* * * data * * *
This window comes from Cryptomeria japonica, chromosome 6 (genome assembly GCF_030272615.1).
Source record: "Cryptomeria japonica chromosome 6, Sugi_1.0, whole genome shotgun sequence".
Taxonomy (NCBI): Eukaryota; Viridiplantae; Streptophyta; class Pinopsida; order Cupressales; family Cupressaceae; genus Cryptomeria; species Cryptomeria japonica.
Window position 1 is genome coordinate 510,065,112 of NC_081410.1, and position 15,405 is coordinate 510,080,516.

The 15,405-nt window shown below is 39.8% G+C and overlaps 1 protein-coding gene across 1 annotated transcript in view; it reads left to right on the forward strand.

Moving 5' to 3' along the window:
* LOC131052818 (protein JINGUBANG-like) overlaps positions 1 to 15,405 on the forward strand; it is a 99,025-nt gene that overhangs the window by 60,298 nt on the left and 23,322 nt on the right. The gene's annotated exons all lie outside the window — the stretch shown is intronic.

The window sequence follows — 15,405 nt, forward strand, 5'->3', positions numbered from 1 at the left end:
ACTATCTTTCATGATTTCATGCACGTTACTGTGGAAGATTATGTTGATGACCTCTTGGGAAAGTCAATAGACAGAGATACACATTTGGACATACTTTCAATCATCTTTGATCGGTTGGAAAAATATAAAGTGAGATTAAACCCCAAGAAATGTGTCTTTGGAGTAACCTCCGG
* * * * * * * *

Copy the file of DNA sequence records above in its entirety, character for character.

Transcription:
This window comes from Cryptomeria japonica, chromosome 6 (genome assembly GCF_030272615.1).
Source record: "Cryptomeria japonica chromosome 6, Sugi_1.0, whole genome shotgun sequence".
Taxonomy (NCBI): Eukaryota; Viridiplantae; Streptophyta; class Pinopsida; order Cupressales; family Cupressaceae; genus Cryptomeria; species Cryptomeria japonica.
Window position 1 is genome coordinate 510,065,112 of NC_081410.1, and position 15,405 is coordinate 510,080,516.

The 15,405-nt window shown below is 39.8% G+C and overlaps 1 protein-coding gene across 1 annotated transcript in view; it reads left to right on the forward strand.

Moving 5' to 3' along the window:
* LOC131052818 (protein JINGUBANG-like) overlaps positions 1 to 15,405 on the forward strand; it is a 99,025-nt gene that overhangs the window by 60,298 nt on the left and 23,322 nt on the right. The gene's annotated exons all lie outside the window — the stretch shown is intronic.

The window sequence follows — 15,405 nt, forward strand, 5'->3', positions numbered from 1 at the left end:
ACTATCTTTCATGATTTCATGCACGTTACTGTGGAAGATTATGTTGATGACCTCTTGGGAAAGTCAATAGACAGAGATACACATTTGGACATACTTTCAATCATCTTTGATCGGTTGGAAAAATATAAAGTGAGATTAAACCCCAAGAAATGTGTCTTTGGAGTAACCTCCGG